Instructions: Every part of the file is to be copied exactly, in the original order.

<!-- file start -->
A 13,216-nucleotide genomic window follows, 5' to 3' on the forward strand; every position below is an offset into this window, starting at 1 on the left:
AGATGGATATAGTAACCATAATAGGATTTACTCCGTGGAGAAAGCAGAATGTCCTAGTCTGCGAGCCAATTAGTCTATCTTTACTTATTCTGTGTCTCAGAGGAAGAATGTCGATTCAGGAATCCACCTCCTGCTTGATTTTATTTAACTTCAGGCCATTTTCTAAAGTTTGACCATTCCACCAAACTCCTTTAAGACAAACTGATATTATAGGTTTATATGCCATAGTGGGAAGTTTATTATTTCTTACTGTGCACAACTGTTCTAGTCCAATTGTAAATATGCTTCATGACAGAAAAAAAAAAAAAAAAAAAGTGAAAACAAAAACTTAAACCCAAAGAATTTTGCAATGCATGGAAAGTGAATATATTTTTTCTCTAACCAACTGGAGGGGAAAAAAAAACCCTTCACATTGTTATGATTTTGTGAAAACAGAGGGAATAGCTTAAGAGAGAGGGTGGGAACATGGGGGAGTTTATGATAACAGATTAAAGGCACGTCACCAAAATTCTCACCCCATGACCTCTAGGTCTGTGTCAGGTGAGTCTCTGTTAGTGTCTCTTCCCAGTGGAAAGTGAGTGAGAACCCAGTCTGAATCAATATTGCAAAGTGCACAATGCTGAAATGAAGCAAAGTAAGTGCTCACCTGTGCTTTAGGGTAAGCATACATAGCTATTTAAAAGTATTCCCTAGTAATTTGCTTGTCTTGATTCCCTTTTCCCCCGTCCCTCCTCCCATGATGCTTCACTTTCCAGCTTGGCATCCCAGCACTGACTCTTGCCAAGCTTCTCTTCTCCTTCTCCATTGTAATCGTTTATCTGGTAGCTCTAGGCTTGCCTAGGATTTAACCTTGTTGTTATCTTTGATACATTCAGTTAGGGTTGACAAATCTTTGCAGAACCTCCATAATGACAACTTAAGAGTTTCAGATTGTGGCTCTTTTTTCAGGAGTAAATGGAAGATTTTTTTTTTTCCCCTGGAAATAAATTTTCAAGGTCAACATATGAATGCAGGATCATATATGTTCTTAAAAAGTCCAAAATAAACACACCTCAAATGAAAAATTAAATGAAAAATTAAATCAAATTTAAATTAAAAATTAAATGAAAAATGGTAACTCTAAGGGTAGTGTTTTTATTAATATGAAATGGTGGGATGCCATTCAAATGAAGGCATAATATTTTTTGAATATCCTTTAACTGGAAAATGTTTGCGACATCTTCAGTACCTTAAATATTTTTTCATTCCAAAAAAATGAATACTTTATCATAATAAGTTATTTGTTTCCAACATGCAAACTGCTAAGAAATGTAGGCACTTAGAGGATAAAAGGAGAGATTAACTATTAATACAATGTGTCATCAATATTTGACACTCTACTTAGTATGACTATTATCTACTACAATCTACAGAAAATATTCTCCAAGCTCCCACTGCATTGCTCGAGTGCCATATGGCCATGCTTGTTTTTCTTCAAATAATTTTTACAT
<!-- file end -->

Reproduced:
A 13,216-nucleotide genomic window follows, 5' to 3' on the forward strand; every position below is an offset into this window, starting at 1 on the left:
AGATGGATATAGTAACCATAATAGGATTTACTCCGTGGAGAAAGCAGAATGTCCTAGTCTGCGAGCCAATTAGTCTATCTTTACTTATTCTGTGTCTCAGAGGAAGAATGTCGATTCAGGAATCCACCTCCTGCTTGATTTTATTTAACTTCAGGCCATTTTCTAAAGTTTGACCATTCCACCAAACTCCTTTAAGACAAACTGATATTATAGGTTTATATGCCATAGTGGGAAGTTTATTATTTCTTACTGTGCACAACTGTTCTAGTCCAATTGTAAATATGCTTCATGACAGAAAAAAAAAAAAAAAAAAAGTGAAAACAAAAACTTAAACCCAAAGAATTTTGCAATGCATGGAAAGTGAATATATTTTTTCTCTAACCAACTGGAGGGGAAAAAAAAACCCTTCACATTGTTATGATTTTGTGAAAACAGAGGGAATAGCTTAAGAGAGAGGGTGGGAACATGGGGGAGTTTATGATAACAGATTAAAGGCACGTCACCAAAATTCTCACCCCATGACCTCTAGGTCTGTGTCAGGTGAGTCTCTGTTAGTGTCTCTTCCCAGTGGAAAGTGAGTGAGAACCCAGTCTGAATCAATATTGCAAAGTGCACAATGCTGAAATGAAGCAAAGTAAGTGCTCACCTGTGCTTTAGGGTAAGCATACATAGCTATTTAAAAGTATTCCCTAGTAATTTGCTTGTCTTGATTCCCTTTTCCCCCGTCCCTCCTCCCATGATGCTTCACTTTCCAGCTTGGCATCCCAGCACTGACTCTTGCCAAGCTTCTCTTCTCCTTCTCCATTGTAATCGTTTATCTGGTAGCTCTAGGCTTGCCTAGGATTTAACCTTGTTGTTATCTTTGATACATTCAGTTAGGGTTGACAAATCTTTGCAGAACCTCCATAATGACAACTTAAGAGTTTCAGATTGTGGCTCTTTTTTCAGGAGTAAATGGAAGATTTTTTTTTTTCCCCTGGAAATAAATTTTCAAGGTCAACATATGAATGCAGGATCATATATGTTCTTAAAAAGTCCAAAATAAACACACCTCAAATGAAAAATTAAATGAAAAATTAAATCAAATTTAAATTAAAAATTAAATGAAAAATGGTAACTCTAAGGGTAGTGTTTTTATTAATATGAAATGGTGGGATGCCATTCAAATGAAGGCATAATATTTTTTGAATATCCTTTAACTGGAAAATGTTTGCGACATCTTCAGTACCTTAAATATTTTTTCATTCCAAAAAAATGAATACTTTATCATAATAAGTTATTTGTTTCCAACATGCAAACTGCTAAGAAATGTAGGCACTTAGAGGATAAAAGGAGAGATTAACTATTAATACAATGTGTCATCAATATTTGACACTCTACTTAGTATGACTATTATCTACTACAATCTACAGAAAATATTCTCCAAGCTCCCACTGCATTGCTCGAGTGCCATATGGCCATGCTTGTTTTTCTTCAAATAATTTTTACAT